Ah yes, the infamous missed period. When you’re expecting your flow to arrive and it’s fashionably late, it’s natural to start feeling a bit nervous (or excited!) because you just might be pregnant. But before you let your lack of period scare you, take a quick breather, as a missed period doesn’t necessarily mean that there’s a bun in the oven. There are a number of reasons why your period might not be as timely as you’re used to, so before you start picking out baby names and looking at cribs, check out the below eight reasons your period might be late.
The lower your body weight is, the more susceptible you are to missing a period. However, this doesn’t necessarily mean that if you’re one or two pounds under your standard body weight that your period won’t come. For women who suffer from eating disorders like bulimia or anorexia, it’s very likely that they’ll start experiencing missed periods due to having such a low body weight.
Good ol’ stress, always here doing wonders for our bodies. Stress can play a big role in inconsistent periods. A spike in stress can shake up your hormones, and that can end up affecting your cycle. Plus, stress messes with the hypothalamus, which is the part of your brain that regulates Aunt Flo’s visits. So, the more stressed you are, the more likely you are to miss out on a period.
There’s seemingly nothing a good work out can’t fix, but working out too much can actually cause your body to miss a period. This, however, is typically caused by excessive exercise — think all day, every day, going full-force in the gym. This happens because exercising affects thyroid and pituitary hormones that can ultimately lead to changes in your cycle. So don’t skip the gym just yet, but be careful to not over do it.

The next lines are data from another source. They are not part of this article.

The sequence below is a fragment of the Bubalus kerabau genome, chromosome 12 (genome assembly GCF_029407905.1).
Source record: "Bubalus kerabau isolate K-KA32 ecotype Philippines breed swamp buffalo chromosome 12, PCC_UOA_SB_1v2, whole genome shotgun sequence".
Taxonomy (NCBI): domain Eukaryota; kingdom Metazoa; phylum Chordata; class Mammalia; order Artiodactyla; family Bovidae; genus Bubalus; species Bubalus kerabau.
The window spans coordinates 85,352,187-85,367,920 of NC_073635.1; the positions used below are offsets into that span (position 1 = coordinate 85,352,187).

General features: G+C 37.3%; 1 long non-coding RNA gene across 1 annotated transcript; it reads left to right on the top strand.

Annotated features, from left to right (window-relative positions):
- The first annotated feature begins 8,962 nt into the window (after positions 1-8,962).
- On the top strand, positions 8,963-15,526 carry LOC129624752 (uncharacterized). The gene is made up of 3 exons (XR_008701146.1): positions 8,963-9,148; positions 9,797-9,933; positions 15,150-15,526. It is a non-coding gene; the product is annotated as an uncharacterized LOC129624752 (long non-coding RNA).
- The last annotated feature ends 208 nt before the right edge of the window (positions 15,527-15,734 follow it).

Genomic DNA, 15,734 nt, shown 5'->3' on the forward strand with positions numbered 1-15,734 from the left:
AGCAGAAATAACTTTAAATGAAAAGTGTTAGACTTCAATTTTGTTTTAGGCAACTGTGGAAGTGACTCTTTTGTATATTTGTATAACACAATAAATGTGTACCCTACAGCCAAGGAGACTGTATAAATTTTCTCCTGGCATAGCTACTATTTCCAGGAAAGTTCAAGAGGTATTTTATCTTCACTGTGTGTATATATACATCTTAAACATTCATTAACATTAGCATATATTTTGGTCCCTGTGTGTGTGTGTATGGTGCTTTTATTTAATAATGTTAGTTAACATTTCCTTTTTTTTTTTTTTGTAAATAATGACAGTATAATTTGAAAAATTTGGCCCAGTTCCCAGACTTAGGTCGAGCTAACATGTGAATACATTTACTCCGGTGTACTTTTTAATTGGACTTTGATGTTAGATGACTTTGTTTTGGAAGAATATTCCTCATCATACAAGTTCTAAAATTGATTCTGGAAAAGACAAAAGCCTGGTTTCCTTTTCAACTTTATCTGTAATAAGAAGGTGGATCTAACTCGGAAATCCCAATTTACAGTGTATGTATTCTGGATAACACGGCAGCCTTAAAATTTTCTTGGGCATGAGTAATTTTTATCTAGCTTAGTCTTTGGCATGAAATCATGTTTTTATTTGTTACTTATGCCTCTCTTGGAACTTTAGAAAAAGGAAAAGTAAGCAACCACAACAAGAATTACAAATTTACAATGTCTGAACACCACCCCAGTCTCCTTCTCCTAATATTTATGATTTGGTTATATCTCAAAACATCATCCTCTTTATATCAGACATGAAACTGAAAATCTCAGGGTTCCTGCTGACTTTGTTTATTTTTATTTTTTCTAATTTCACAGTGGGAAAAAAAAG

You know how menopause gets rid of your period completely? Well perimenopause (that transitional stage before menopause is in full swing) can result in period changes, among them being a less frequent period.
For all the new mothers out there, you might miss a few periods while breastfeeding. Breastfeeding can result in skipped periods as the hormone that helps you create milk (prolactin) stops ovulation. But be warned, this doesn’t mean you’re not capable of getting pregnant again. Be sure to continue using a proper form of birth control to prevent any unplanned pregnancies, even while breastfeeding.
Although birth control can help regulate your cycle, it can also result in infrequent periods. When you first start birth control, you may experience a few skipped periods (or spotting) because your body is getting used to the new influx of hormones. So don’t fret if you miss a period when you first start taking birth control (pills, injections, and other forms).
A Medical Condition
Sometimes, a skipped period can mean more than the above. A missed period can be a sign that a woman has polycystic ovary syndrome (PCOS), so be sure to consult your doctor if the skipped periods persist.
Finally, the obvious answer is that you might actually be pregnant. Not every missed period means you are, but it can’t hurt to double check. If your period is late or hasn’t showed up at all, try taking an at home pregnancy test or visit a doctor to discuss (or get excited about) any potential pregnancies.